Natural Disaster Losses Rose to $40 Billion in 2010 on Quakes
The cost to insurers of natural disasters rose 76 percent to $40 billion last year because of higher losses from earthquakes including those that struck Chile and New Zealand, Swiss Reinsurance Co. said.
Earthquakes accounted for about a third of catastrophe losses and will also be “above average” this year, the Zurich- based reinsurer said in an e-mailed statement. Swiss Re estimates total insured claims from the February 2011 temblor in Christchurch, New Zealand, to be between $6 billion and $12 billion, while the March 11 quake that struck Sendai, Japan, is expected to trigger “significant” insured losses.
Insured losses from the 8.8-magnitude quake that struck Chile in February 2010 are estimated at $8 billion, making it the costliest disaster last year, according to the world’s second-biggest reinsurer. September’s earthquake in New Zealand cost $4.45 billion, while storm Xynthia, which also hit in February, may cost insurers $2.75 billion, Swiss Re said.
“2010 was not only characterized by severe earthquakes that ranked among the deadliest, costliest and most powerful in history, but also by a series of extreme weather events, such as major floods,” said Thomas Hess, chief economist of Swiss Re.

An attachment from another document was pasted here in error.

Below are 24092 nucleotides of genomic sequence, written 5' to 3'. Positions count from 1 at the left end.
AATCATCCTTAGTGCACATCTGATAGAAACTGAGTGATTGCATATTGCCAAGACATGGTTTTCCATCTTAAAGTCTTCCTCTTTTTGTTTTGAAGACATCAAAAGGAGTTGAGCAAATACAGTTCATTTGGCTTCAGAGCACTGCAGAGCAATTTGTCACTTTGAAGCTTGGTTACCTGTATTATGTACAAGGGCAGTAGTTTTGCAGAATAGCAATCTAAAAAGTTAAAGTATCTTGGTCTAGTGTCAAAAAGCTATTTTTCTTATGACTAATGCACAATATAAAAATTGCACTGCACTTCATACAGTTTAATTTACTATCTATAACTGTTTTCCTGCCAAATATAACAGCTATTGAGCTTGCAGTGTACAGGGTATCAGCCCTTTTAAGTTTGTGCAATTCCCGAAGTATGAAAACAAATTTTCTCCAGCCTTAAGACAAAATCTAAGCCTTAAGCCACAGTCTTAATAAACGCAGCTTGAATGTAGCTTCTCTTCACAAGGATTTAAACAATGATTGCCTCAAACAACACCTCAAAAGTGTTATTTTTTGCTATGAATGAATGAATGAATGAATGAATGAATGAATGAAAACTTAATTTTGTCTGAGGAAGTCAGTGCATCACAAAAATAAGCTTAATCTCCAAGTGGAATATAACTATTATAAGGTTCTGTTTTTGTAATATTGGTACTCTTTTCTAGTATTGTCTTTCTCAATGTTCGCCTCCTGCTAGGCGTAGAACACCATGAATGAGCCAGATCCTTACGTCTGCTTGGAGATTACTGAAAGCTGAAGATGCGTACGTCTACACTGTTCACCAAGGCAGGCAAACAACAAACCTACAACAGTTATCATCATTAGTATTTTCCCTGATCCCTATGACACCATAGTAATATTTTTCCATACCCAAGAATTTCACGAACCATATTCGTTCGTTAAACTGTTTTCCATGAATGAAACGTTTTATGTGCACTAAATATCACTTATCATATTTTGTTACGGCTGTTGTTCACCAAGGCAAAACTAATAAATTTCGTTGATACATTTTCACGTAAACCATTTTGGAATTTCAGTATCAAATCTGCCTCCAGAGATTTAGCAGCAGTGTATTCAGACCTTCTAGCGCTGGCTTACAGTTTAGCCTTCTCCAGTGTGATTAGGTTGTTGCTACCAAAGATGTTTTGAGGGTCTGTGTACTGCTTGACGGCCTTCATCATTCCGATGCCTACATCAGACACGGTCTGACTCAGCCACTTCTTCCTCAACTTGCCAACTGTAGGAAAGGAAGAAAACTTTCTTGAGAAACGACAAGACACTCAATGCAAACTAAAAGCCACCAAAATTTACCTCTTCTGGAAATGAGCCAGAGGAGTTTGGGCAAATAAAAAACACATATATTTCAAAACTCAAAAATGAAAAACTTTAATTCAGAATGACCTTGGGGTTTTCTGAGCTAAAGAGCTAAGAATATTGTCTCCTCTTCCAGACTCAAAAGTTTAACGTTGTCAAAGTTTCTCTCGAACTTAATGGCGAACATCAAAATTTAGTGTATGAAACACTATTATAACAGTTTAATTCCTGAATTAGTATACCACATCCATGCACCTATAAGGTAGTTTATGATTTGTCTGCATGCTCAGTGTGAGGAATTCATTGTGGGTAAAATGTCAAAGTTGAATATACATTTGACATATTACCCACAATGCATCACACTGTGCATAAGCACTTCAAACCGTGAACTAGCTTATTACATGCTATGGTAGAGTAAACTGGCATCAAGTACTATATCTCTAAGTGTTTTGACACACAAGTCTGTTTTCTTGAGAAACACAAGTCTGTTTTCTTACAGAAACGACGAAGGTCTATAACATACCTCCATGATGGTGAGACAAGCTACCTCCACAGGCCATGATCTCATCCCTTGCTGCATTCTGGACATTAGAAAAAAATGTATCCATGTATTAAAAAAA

Man-made disasters triggered additional losses of about $3 billion, including $1 billion of property claims from the Deepwater Horizon explosion in the Gulf of Mexico, Swiss Re said. Insured losses from natural catastrophes in 2010 were just below the $44 billion reported in 2008, when claims were boosted by hurricanes Ike and Gustav.
Insured losses from the deadliest event last year, the earthquake that killed 222,570 people in Haiti, were minimal, Swiss Re said. The total economic cost of natural disasters more than tripled to $218 billion, while the 304,000 people who lost their lives was the highest number since 1976, it said.
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